Working paper

Turkey’s Contemporary Humanitarian Assistance

27 Oct 2013, 
published in
World Conference on Humanitarian Studies, 24-27 October 2013

Turkey’s speedy evolution into an influential humanitarian donor has been accompanied by admiration and awe of international policy-makers, humanitarian practitioners and journalists. The country’s number one humanitarian feat is its humanitarian engagement in Somalia. Ever since Prime Minister Recep Tayyip Erdogan visited Mogadishu in August 2011 – at a time when most international actors, non-governmental organizations (NGOs) and governments were avoiding it – Turkey’s daring assistance to the east African country has been keeping the international aid community on its toes: the Turkish operate out of Somalia’s capital, while most international actors are based in neighbouring Kenya. Turkey builds hospitals, while Médecins Sans Frontières (MSF) saw itself forced to end its 20-yearslong operation. The veteran organization in medical humanitarian assistance said that providing impartial and independent medical aid in Somalia has simply become impossible. Turkey continues its aid, steadfastly, even after the loss of six Turkish embassy employees in an attack by the terrorist group Al-Shabab in July 2013.

Truth be told, in Somalia the Turkish stay and deliver. Indeed, Somalia is not the only crisis country into which Turkey puts a high amount of energy and resources. In Pakistan, Syria and Myanmar Turkey also stands out. What is behind this engagement? Which are the norms and interests that inform Turkey’s approach?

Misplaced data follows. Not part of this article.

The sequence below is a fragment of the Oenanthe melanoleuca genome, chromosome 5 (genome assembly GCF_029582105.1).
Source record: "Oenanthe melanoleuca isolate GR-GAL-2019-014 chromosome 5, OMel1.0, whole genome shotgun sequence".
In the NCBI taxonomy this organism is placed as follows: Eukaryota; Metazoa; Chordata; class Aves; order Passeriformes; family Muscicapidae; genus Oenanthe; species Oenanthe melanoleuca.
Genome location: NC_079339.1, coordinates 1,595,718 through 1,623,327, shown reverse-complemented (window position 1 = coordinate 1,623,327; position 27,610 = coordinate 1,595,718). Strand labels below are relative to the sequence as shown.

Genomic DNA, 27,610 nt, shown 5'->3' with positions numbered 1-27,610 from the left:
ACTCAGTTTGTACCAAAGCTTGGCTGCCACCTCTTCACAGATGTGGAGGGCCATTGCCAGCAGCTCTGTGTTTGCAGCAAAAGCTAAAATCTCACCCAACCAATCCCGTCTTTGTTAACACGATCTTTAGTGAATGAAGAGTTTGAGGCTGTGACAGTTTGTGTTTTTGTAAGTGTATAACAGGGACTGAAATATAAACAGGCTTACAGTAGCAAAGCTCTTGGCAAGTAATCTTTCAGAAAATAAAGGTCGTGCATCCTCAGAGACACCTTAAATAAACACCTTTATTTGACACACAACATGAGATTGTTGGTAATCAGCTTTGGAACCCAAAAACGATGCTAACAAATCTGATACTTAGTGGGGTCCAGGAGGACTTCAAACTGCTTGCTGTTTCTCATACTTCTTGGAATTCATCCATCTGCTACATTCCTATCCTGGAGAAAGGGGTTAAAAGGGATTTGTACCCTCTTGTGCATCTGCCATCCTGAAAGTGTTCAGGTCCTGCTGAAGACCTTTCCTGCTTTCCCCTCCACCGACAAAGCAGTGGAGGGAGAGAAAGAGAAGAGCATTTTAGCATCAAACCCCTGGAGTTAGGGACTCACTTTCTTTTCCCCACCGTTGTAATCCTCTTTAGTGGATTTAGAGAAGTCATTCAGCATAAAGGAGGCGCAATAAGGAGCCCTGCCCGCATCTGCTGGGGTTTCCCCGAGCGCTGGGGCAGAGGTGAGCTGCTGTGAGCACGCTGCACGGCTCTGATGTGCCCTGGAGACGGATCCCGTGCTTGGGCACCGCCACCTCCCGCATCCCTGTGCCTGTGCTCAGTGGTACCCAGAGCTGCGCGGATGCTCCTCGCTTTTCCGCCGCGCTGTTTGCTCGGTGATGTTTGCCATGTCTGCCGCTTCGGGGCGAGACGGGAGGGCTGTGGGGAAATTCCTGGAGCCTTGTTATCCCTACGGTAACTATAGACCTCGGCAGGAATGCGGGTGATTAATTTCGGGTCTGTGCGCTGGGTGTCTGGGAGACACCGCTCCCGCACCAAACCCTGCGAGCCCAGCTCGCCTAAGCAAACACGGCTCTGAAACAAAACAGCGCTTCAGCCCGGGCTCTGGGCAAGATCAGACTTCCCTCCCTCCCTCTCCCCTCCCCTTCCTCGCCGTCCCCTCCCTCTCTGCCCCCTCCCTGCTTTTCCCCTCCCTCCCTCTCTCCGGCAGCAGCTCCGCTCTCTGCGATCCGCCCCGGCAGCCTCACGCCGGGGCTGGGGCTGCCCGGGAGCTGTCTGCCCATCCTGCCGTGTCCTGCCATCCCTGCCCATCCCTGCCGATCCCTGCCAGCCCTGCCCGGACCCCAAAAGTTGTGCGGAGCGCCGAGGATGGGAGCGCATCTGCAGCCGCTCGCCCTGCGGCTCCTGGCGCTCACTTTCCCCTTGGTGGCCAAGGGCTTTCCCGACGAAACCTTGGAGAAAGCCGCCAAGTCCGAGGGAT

To answer these and additional questions about Turkey’s humanitarian donorship, the paper sheds light on the county’s conception, institutional structure and scope of humanitarian assistance. To comprehend the country’s humanitarian practices and impact, a nuanced understanding of what drives its foreign policy is crucial, because in Turkey humanitarian assistance has emerged as one of the major pillars of international relations.” Robert Putnam’s assessment that foreign policy makers strive to reconcile domestic and international imperatives simultaneously” fits the case of Turkey: unprecedented economic growth, the continuing struggle with insurgencies from Kurdish groups and the rise of political Islam drive Turkish foreign policy and humanitarian assistance as much as the action or inaction of other donors in the international arena.

The full paper and bibliography is available for download ↓ .